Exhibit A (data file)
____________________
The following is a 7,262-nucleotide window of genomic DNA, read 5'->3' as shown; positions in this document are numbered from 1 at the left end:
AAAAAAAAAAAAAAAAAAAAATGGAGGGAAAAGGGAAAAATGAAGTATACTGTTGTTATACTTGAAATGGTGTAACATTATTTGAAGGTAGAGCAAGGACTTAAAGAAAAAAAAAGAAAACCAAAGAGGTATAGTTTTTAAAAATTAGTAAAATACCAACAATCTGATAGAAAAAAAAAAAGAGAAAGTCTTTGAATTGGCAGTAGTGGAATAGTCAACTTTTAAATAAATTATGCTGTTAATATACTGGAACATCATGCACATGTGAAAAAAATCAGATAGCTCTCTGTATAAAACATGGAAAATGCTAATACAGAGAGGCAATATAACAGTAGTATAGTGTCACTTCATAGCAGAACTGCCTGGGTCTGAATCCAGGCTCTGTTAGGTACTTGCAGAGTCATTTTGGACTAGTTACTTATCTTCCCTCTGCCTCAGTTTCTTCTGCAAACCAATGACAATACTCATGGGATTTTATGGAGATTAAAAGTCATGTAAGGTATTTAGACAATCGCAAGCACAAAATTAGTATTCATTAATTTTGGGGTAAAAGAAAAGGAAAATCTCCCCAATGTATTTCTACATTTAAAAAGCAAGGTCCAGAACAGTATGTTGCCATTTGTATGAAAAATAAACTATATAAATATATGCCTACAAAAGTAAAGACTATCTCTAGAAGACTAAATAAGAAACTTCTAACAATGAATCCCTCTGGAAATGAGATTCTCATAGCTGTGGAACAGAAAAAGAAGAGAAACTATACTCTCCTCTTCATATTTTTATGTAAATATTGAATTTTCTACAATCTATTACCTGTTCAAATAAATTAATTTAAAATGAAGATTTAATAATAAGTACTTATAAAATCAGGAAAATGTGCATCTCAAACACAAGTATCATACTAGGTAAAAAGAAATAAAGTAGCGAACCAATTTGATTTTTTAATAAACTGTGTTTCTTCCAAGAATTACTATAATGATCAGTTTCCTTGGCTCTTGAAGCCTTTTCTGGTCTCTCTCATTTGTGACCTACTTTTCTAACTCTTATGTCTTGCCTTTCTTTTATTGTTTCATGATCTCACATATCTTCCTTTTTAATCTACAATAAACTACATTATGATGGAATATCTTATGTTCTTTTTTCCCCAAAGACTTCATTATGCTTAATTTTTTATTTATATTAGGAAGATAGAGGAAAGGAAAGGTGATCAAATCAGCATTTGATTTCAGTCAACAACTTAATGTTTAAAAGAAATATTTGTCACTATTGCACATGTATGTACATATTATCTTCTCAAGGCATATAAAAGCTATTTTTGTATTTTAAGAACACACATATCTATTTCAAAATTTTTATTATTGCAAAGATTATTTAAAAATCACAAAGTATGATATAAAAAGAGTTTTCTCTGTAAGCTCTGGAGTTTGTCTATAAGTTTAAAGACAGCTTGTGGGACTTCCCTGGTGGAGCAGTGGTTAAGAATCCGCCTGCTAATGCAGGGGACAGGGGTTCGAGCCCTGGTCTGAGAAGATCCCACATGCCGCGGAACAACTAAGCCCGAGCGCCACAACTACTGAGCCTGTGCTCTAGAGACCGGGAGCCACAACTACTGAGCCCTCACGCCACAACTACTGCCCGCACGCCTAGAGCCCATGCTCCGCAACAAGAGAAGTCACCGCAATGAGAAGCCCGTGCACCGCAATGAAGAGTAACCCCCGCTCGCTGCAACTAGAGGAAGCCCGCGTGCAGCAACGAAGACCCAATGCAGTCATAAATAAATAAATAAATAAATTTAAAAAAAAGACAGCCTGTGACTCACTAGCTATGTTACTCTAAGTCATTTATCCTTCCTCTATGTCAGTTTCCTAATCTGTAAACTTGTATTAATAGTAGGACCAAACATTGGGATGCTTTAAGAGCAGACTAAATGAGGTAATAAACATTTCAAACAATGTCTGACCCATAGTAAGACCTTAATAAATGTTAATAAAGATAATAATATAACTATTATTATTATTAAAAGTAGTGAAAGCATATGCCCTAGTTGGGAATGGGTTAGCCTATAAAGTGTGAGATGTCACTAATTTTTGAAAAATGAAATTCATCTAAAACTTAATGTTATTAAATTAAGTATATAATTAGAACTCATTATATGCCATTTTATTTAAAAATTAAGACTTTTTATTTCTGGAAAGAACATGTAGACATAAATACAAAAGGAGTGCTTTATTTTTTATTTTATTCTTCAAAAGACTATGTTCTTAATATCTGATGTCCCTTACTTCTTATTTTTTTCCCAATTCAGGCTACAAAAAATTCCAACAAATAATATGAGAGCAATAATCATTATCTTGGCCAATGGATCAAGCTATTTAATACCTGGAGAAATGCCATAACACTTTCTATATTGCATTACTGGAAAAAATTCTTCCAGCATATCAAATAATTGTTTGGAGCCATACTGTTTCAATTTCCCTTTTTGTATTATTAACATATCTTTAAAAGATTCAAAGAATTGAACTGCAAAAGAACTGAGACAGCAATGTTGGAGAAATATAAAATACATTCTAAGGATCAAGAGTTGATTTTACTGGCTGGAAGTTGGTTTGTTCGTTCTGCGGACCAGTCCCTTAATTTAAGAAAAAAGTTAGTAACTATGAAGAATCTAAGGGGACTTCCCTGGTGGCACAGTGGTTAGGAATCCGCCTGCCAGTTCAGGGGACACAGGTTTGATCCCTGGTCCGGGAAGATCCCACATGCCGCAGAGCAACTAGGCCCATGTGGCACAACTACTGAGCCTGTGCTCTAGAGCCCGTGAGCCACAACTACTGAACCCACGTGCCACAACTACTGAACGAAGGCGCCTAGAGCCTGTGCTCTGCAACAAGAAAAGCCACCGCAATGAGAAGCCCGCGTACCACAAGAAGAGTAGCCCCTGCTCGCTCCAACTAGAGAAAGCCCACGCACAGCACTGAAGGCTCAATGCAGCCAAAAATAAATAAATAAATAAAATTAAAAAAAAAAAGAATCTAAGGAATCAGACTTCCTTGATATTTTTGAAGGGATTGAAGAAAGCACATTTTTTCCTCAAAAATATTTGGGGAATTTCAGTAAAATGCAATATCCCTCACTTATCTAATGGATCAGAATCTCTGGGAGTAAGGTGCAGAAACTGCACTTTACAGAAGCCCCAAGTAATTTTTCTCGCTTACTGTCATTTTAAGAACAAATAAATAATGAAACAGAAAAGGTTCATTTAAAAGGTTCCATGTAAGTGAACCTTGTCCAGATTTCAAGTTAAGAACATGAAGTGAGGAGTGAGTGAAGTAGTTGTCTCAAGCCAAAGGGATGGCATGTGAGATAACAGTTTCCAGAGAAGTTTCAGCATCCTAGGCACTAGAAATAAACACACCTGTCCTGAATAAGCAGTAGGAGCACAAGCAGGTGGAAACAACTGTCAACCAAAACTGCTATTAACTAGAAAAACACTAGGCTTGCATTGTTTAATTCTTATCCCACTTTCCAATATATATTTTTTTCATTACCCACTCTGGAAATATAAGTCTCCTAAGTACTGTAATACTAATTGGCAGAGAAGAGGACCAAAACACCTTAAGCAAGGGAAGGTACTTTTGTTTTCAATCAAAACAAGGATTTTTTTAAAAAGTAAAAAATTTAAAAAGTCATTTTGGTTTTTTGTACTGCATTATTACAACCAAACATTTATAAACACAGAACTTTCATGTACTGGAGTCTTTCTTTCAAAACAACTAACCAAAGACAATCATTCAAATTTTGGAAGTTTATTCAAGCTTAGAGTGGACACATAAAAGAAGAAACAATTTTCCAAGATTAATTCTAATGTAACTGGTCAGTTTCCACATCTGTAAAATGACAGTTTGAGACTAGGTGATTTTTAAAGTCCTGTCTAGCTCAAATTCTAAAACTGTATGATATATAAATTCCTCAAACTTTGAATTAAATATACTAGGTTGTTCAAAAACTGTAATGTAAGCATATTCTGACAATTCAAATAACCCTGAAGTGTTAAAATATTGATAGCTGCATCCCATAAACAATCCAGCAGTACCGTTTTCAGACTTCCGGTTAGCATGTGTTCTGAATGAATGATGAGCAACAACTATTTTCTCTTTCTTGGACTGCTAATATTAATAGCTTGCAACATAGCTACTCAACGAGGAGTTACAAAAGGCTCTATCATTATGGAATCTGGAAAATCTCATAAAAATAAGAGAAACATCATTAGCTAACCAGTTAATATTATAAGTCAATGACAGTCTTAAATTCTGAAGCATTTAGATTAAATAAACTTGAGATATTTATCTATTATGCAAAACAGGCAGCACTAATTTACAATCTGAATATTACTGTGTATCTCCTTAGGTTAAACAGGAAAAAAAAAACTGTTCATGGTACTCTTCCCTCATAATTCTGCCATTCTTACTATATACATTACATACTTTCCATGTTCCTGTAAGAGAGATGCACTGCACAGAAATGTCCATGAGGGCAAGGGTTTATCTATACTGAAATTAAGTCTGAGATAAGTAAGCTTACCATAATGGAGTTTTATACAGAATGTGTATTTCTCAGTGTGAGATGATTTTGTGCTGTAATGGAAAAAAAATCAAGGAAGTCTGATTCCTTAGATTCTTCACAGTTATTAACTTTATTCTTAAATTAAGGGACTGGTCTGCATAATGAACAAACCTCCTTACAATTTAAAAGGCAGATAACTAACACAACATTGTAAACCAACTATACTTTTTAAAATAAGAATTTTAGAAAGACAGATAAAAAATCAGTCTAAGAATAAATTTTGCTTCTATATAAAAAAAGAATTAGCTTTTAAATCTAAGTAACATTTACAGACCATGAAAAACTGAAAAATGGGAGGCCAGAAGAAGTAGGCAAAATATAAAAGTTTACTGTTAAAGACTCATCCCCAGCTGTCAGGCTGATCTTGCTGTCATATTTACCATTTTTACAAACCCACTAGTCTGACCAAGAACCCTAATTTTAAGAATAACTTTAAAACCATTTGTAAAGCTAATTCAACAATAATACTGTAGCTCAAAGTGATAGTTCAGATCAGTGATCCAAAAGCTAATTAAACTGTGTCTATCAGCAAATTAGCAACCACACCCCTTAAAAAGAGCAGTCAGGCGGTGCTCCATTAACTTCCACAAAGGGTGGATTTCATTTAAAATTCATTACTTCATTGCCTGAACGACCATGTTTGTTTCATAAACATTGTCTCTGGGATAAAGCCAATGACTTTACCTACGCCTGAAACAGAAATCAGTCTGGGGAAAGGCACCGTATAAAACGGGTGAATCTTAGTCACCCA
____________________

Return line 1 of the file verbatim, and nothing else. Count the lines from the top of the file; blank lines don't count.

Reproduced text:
The following is a 7,262-nucleotide window of genomic DNA, read 5'->3' as shown; positions in this document are numbered from 1 at the left end: